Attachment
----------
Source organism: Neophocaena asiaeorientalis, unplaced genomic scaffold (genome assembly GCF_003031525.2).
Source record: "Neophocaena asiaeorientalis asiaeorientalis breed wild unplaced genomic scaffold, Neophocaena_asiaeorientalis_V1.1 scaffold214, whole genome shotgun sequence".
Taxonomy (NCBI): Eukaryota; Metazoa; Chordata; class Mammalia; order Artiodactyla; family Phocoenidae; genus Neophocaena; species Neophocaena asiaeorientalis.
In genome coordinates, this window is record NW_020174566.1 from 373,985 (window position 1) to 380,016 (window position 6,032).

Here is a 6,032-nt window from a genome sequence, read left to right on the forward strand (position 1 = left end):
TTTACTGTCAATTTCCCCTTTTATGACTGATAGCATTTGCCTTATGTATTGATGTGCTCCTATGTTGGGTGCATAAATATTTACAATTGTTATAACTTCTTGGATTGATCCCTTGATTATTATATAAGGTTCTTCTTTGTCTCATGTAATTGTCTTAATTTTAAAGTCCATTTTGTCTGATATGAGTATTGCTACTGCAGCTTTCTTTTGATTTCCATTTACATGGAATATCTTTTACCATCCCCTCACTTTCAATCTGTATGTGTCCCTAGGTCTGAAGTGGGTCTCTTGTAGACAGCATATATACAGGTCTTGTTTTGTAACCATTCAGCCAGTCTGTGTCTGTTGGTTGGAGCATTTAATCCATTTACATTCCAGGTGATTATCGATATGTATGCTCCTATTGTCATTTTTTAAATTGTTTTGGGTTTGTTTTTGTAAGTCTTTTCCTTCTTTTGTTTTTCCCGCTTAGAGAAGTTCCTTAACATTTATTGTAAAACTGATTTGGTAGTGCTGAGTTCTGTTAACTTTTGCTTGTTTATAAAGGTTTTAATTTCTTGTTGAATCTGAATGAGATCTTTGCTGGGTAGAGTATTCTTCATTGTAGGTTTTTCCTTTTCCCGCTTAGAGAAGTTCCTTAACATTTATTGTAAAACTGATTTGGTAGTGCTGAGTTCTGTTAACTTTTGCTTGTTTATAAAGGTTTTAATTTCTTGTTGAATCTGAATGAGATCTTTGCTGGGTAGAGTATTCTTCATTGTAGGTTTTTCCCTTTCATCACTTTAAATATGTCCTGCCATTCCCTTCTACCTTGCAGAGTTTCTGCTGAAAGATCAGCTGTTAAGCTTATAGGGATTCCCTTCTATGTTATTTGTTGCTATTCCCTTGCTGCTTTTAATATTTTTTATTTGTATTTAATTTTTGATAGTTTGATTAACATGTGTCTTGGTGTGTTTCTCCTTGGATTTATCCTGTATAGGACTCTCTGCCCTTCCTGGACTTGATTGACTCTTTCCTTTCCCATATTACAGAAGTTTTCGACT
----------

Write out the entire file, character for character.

Source organism: Neophocaena asiaeorientalis, unplaced genomic scaffold (genome assembly GCF_003031525.2).
Source record: "Neophocaena asiaeorientalis asiaeorientalis breed wild unplaced genomic scaffold, Neophocaena_asiaeorientalis_V1.1 scaffold214, whole genome shotgun sequence".
Taxonomy (NCBI): Eukaryota; Metazoa; Chordata; class Mammalia; order Artiodactyla; family Phocoenidae; genus Neophocaena; species Neophocaena asiaeorientalis.
In genome coordinates, this window is record NW_020174566.1 from 373,985 (window position 1) to 380,016 (window position 6,032).

Here is a 6,032-nt window from a genome sequence, read left to right on the forward strand (position 1 = left end):
TTTACTGTCAATTTCCCCTTTTATGACTGATAGCATTTGCCTTATGTATTGATGTGCTCCTATGTTGGGTGCATAAATATTTACAATTGTTATAACTTCTTGGATTGATCCCTTGATTATTATATAAGGTTCTTCTTTGTCTCATGTAATTGTCTTAATTTTAAAGTCCATTTTGTCTGATATGAGTATTGCTACTGCAGCTTTCTTTTGATTTCCATTTACATGGAATATCTTTTACCATCCCCTCACTTTCAATCTGTATGTGTCCCTAGGTCTGAAGTGGGTCTCTTGTAGACAGCATATATACAGGTCTTGTTTTGTAACCATTCAGCCAGTCTGTGTCTGTTGGTTGGAGCATTTAATCCATTTACATTCCAGGTGATTATCGATATGTATGCTCCTATTGTCATTTTTTAAATTGTTTTGGGTTTGTTTTTGTAAGTCTTTTCCTTCTTTTGTTTTTCCCGCTTAGAGAAGTTCCTTAACATTTATTGTAAAACTGATTTGGTAGTGCTGAGTTCTGTTAACTTTTGCTTGTTTATAAAGGTTTTAATTTCTTGTTGAATCTGAATGAGATCTTTGCTGGGTAGAGTATTCTTCATTGTAGGTTTTTCCTTTTCCCGCTTAGAGAAGTTCCTTAACATTTATTGTAAAACTGATTTGGTAGTGCTGAGTTCTGTTAACTTTTGCTTGTTTATAAAGGTTTTAATTTCTTGTTGAATCTGAATGAGATCTTTGCTGGGTAGAGTATTCTTCATTGTAGGTTTTTCCCTTTCATCACTTTAAATATGTCCTGCCATTCCCTTCTACCTTGCAGAGTTTCTGCTGAAAGATCAGCTGTTAAGCTTATAGGGATTCCCTTCTATGTTATTTGTTGCTATTCCCTTGCTGCTTTTAATATTTTTTATTTGTATTTAATTTTTGATAGTTTGATTAACATGTGTCTTGGTGTGTTTCTCCTTGGATTTATCCTGTATAGGACTCTCTGCCCTTCCTGGACTTGATTGACTCTTTCCTTTCCCATATTACAGAAGTTTTCGACT